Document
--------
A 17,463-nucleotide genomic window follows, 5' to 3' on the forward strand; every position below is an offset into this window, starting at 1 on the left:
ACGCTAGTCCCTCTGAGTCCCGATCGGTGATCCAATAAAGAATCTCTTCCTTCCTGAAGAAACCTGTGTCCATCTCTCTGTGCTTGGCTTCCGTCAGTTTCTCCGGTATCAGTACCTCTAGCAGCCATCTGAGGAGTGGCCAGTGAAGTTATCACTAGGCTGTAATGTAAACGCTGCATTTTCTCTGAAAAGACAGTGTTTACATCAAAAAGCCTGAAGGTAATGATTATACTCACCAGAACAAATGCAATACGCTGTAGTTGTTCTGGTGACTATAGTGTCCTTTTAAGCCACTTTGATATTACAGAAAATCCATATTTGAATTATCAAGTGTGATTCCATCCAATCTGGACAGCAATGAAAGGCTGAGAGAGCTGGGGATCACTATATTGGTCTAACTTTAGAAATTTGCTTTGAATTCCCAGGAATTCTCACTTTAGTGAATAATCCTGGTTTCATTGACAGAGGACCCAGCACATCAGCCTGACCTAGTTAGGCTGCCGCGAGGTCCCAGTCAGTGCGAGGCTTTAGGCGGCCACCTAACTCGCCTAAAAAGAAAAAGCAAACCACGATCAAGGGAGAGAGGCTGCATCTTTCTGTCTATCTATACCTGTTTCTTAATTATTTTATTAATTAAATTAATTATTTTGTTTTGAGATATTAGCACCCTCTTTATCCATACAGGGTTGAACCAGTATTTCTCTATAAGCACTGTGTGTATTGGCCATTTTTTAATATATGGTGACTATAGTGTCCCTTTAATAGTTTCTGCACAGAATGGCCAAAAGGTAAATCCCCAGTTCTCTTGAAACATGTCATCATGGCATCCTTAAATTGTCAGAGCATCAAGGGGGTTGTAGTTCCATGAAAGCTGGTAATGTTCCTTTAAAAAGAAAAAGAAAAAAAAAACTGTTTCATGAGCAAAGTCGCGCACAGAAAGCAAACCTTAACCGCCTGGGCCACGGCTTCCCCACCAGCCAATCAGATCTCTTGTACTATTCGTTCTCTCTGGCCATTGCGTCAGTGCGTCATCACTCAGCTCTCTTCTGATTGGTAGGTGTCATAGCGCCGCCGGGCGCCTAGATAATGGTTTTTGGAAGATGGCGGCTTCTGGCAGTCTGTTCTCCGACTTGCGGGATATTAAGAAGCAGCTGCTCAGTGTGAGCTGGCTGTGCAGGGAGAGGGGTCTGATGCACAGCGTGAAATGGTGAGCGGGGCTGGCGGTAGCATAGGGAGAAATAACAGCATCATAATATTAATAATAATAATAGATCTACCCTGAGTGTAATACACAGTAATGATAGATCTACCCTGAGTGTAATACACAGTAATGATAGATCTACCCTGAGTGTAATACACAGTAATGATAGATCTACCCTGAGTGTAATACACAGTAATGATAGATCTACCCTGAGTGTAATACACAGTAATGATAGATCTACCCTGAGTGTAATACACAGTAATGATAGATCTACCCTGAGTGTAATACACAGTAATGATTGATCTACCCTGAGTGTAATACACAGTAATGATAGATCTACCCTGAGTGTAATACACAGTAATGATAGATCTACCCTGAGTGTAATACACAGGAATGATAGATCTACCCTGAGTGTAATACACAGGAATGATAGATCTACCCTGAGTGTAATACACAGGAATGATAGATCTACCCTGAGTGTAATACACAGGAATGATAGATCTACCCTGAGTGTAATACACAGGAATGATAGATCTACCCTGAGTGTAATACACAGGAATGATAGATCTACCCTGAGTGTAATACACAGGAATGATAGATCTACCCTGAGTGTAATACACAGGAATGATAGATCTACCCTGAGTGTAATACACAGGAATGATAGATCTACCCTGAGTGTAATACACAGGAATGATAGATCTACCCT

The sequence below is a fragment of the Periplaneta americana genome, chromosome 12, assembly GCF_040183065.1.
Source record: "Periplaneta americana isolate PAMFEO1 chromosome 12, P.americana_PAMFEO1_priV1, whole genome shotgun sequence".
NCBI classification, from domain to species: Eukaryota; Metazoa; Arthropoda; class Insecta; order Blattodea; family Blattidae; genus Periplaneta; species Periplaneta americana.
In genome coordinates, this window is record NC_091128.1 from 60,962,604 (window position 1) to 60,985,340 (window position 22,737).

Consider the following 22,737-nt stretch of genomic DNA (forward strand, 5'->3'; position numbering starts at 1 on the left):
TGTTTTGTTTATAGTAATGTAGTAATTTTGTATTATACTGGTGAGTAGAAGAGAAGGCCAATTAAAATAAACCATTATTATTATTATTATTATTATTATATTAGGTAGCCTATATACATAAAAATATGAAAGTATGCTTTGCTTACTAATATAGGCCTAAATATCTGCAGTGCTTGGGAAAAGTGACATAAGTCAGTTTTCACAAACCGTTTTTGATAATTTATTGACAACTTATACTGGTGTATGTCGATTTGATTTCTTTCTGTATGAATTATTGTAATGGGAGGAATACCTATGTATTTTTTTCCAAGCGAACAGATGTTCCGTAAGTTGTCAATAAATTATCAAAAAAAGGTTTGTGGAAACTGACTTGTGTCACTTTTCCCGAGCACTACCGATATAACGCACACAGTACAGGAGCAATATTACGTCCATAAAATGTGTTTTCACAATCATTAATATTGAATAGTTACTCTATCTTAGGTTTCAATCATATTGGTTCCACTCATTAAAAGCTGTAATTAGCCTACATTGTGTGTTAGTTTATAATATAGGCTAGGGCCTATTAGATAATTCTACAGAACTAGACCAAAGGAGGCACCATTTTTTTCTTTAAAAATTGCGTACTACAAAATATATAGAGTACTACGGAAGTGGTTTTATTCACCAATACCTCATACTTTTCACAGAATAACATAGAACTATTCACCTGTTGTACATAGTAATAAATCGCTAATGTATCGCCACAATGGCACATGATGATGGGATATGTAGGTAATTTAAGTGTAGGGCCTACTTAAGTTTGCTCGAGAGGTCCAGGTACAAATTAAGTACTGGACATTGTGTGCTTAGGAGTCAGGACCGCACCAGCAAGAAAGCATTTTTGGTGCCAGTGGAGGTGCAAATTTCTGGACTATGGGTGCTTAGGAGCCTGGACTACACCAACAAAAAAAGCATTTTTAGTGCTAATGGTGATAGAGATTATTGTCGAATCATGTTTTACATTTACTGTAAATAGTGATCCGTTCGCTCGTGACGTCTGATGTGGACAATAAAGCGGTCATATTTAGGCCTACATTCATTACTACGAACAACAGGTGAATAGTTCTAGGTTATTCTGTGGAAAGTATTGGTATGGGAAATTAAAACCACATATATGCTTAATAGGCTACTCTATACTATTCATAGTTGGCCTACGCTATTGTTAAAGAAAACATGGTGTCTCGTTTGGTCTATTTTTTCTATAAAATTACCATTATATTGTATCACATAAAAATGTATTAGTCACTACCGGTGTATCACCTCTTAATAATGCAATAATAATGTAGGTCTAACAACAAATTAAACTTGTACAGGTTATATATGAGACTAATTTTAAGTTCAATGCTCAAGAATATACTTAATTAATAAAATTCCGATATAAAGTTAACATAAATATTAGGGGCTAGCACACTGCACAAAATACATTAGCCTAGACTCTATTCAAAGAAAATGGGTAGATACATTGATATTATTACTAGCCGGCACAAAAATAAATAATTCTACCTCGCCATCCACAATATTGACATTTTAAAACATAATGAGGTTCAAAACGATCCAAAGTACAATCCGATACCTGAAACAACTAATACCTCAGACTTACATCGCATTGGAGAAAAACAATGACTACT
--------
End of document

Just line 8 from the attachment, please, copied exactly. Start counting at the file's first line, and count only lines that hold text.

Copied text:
TGTTTTGTTTATAGTAATGTAGTAATTTTGTATTATACTGGTGAGTAGAAGAGAAGGCCAATTAAAATAAACCATTATTATTATTATTATTATTATTATATTAGGTAGCCTATATACATAAAAATATGAAAGTATGCTTTGCTTACTAATATAGGCCTAAATATCTGCAGTGCTTGGGAAAAGTGACATAAGTCAGTTTTCACAAACCGTTTTTGATAATTTATTGACAACTTATACTGGTGTATGTCGATTTGATTTCTTTCTGTATGAATTATTGTAATGGGAGGAATACCTATGTATTTTTTTCCAAGCGAACAGATGTTCCGTAAGTTGTCAATAAATTATCAAAAAAAGGTTTGTGGAAACTGACTTGTGTCACTTTTCCCGAGCACTACCGATATAACGCACACAGTACAGGAGCAATATTACGTCCATAAAATGTGTTTTCACAATCATTAATATTGAATAGTTACTCTATCTTAGGTTTCAATCATATTGGTTCCACTCATTAAAAGCTGTAATTAGCCTACATTGTGTGTTAGTTTATAATATAGGCTAGGGCCTATTAGATAATTCTACAGAACTAGACCAAAGGAGGCACCATTTTTTTCTTTAAAAATTGCGTACTACAAAATATATAGAGTACTACGGAAGTGGTTTTATTCACCAATACCTCATACTTTTCACAGAATAACATAGAACTATTCACCTGTTGTACATAGTAATAAATCGCTAATGTATCGCCACAATGGCACATGATGATGGGATATGTAGGTAATTTAAGTGTAGGGCCTACTTAAGTTTGCTCGAGAGGTCCAGGTACAAATTAAGTACTGGACATTGTGTGCTTAGGAGTCAGGACCGCACCAGCAAGAAAGCATTTTTGGTGCCAGTGGAGGTGCAAATTTCTGGACTATGGGTGCTTAGGAGCCTGGACTACACCAACAAAAAAAGCATTTTTAGTGCTAATGGTGATAGAGATTATTGTCGAATCATGTTTTACATTTACTGTAAATAGTGATCCGTTCGCTCGTGACGTCTGATGTGGACAATAAAGCGGTCATATTTAGGCCTACATTCATTACTACGAACAACAGGTGAATAGTTCTAGGTTATTCTGTGGAAAGTATTGGTATGGGAAATTAAAACCACATATATGCTTAATAGGCTACTCTATACTATTCATAGTTGGCCTACGCTATTGTTAAAGAAAACATGGTGTCTCGTTTGGTCTATTTTTTCTATAAAATTACCATTATATTGTATCACATAAAAATGTATTAGTCACTACCGGTGTATCACCTCTTAATAATGCAATAATAATGTAGGTCTAACAACAAATTAAACTTGTACAGGTTATATATGAGACTAATTTTAAGTTCAATGCTCAAGAATATACTTAATTAATAAAATTCCGATATAAAGTTAACATAAATATTAGGGGCTAGCACACTGCACAAAATACATTAGCCTAGACTCTATTCAAAGAAAATGGGTAGATACATTGATATTATTACTAGCCGGCACAAAAATAAATAATTCTACCTCGCCATCCACAATATTGACATTTTAAAACATAATGAGGTTCAAAACGATCCAAAGTACAATCCGATACCTGAAACAACTAATACCTCAGACTTACATCGCATTGGAGAAAAACAATGACTACT